Nigeria’s socio-economic history and development has been very closely tied to its agricultural sector Egbuna, [1]. Agriculture holds the key to rural development, poverty alleviation and overall economic development Oluwafemi [2]. The sector accounted for about 31-42% of Gross Domestic Product (GDP) between the year 2005 and 2008. In addition, it provides paid and selfemployment for over 70% of the nation’s population (Nigerian Export Promotion Council NEPC [3]. The Food Crop Sub-sector (with maize, sorghum, millet, rice, yam, cocoyam and cassava as the main food crops grown in the country) contributed about 28% to GDP representing about 75-76% of the share of the agricultural sector’s contribution to GDP CBN [4]. Agriculture belongs to the real sector of Nigerian economy and it is characterized by multitude of small-scale farmers scattered over wide expanse of land area, with small holdings ranging from 0.05 – 3.0 hectares per farm land, rudimentary farm systems, low capitalization and low yield per hectare Okoedo-Okojie and Okwuokenye [5]. Root and tuber crops comprise crop covering several genera. They are staple food crops, being the source of daily carbohydrate intake for the large populace of the world. The term root and tuber crop refers to any growing plant that store edible materials in the subterranean root, corm or tuber Toluwase and Sekumade [6]. Yam is a member of this important class of food. Yams (Dioscorea spp) are annual or perennial tuber-bearing and climbing plants with over 60 species out of which six are economically important in terms of food and medicine.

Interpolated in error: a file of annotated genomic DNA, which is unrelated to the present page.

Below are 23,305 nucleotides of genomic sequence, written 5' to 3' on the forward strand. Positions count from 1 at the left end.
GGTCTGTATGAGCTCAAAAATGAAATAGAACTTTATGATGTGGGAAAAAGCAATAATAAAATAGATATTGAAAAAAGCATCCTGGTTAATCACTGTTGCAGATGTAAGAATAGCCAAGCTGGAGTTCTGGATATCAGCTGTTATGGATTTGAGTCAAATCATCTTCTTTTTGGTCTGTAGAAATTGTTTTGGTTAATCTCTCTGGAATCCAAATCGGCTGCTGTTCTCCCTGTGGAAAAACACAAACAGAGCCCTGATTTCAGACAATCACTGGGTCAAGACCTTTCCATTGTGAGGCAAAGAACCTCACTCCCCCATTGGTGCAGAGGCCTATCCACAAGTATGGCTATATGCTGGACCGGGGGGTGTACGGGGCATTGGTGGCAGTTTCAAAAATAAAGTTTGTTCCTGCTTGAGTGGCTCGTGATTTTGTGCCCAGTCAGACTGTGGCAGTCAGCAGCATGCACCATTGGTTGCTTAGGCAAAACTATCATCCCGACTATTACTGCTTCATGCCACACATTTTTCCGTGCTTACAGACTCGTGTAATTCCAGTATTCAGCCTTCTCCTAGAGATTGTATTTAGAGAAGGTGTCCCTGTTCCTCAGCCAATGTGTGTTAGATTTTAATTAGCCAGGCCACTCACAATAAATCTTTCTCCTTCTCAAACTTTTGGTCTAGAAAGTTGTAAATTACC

Yam belongs to the genus “Dioscorea” and family “Dioscoreaceae”. It is an important tuber crop of the tropics. Yam is a tropical crop with many species, which originated from South East Asia and was brought to West Africa in the 16th century Toluwase and Sekumade [6]. Yam is an important food crop especially in the yam zone of West Africa, comprising Cameroon, Nigeria, Benin, Togo, Ghana and Cote de ’vore. This zone produces more than 90% of the total world production, estimated at 20 – 25 million tons per year Adeniji et al. [7]. Nigeria is noted to be a leading World producer of yam FAO [8]. The report noted that out of the World production of over 30 million tonnes per annum, Nigeria produces about 25 million tones. It is one of the principal tuber crops in the Nigeria economy, in terms of land under cultivation and in the volume and value of production Bamire and Amujoyegbe [9]. Agronomically, yam can be grown from whole tuber, seed yam or micro-sett IITA [10]. The report (IITA 2005) showed that use of micro-sett (small pieces of yam cut from “mother seed yams”) under plastic mulch could increase the multiplication rate tenfold over conventional system. Okwuokenye and Onemolease [11] noted that on the part of profitability that yam production is very profitable and that more marketers can still enter the market and still make profit. A wholesaler is an intermediary entity (person or enterprise) in the distribution channel whose role is to buy in bulk and sell to resellers (also known as retailers) rather than to consumers. Wholesalers obtain large quantities of products from producers, may store them, and may break them down into cases or sets and other smaller units more convenient for retailers to buy; this process is best described as “breaking bulk”.